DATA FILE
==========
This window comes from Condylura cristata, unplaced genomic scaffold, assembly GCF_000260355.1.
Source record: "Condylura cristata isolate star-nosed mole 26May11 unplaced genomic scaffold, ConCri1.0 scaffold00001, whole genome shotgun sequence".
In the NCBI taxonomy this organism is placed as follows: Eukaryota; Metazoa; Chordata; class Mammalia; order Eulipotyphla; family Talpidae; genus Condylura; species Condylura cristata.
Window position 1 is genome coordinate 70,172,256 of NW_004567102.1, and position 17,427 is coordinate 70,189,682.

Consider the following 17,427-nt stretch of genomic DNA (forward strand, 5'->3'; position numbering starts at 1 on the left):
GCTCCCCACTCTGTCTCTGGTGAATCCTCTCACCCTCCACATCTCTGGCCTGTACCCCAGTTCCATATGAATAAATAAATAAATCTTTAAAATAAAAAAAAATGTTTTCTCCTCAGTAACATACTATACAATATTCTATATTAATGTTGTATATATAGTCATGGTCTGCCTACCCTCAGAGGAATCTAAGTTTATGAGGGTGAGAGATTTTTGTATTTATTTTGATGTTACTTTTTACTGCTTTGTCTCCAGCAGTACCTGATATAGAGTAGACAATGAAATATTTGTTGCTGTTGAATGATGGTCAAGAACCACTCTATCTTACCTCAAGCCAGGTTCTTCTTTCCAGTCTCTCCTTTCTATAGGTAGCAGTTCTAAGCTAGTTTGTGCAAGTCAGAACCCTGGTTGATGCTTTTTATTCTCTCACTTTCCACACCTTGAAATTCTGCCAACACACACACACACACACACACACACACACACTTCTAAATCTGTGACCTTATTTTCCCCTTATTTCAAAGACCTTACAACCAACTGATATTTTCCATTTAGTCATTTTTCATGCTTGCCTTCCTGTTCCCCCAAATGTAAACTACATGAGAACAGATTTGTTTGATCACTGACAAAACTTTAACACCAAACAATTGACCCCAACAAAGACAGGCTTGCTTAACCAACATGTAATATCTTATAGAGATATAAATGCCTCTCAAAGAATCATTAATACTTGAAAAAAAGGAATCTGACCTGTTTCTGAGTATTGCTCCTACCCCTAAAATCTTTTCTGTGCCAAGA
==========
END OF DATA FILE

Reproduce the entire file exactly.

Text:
This window comes from Condylura cristata, unplaced genomic scaffold, assembly GCF_000260355.1.
Source record: "Condylura cristata isolate star-nosed mole 26May11 unplaced genomic scaffold, ConCri1.0 scaffold00001, whole genome shotgun sequence".
In the NCBI taxonomy this organism is placed as follows: Eukaryota; Metazoa; Chordata; class Mammalia; order Eulipotyphla; family Talpidae; genus Condylura; species Condylura cristata.
Window position 1 is genome coordinate 70,172,256 of NW_004567102.1, and position 17,427 is coordinate 70,189,682.

Consider the following 17,427-nt stretch of genomic DNA (forward strand, 5'->3'; position numbering starts at 1 on the left):
GCTCCCCACTCTGTCTCTGGTGAATCCTCTCACCCTCCACATCTCTGGCCTGTACCCCAGTTCCATATGAATAAATAAATAAATCTTTAAAATAAAAAAAAATGTTTTCTCCTCAGTAACATACTATACAATATTCTATATTAATGTTGTATATATAGTCATGGTCTGCCTACCCTCAGAGGAATCTAAGTTTATGAGGGTGAGAGATTTTTGTATTTATTTTGATGTTACTTTTTACTGCTTTGTCTCCAGCAGTACCTGATATAGAGTAGACAATGAAATATTTGTTGCTGTTGAATGATGGTCAAGAACCACTCTATCTTACCTCAAGCCAGGTTCTTCTTTCCAGTCTCTCCTTTCTATAGGTAGCAGTTCTAAGCTAGTTTGTGCAAGTCAGAACCCTGGTTGATGCTTTTTATTCTCTCACTTTCCACACCTTGAAATTCTGCCAACACACACACACACACACACACACACACACACTTCTAAATCTGTGACCTTATTTTCCCCTTATTTCAAAGACCTTACAACCAACTGATATTTTCCATTTAGTCATTTTTCATGCTTGCCTTCCTGTTCCCCCAAATGTAAACTACATGAGAACAGATTTGTTTGATCACTGACAAAACTTTAACACCAAACAATTGACCCCAACAAAGACAGGCTTGCTTAACCAACATGTAATATCTTATAGAGATATAAATGCCTCTCAAAGAATCATTAATACTTGAAAAAAAGGAATCTGACCTGTTTCTGAGTATTGCTCCTACCCCTAAAATCTTTTCTGTGCCAAGA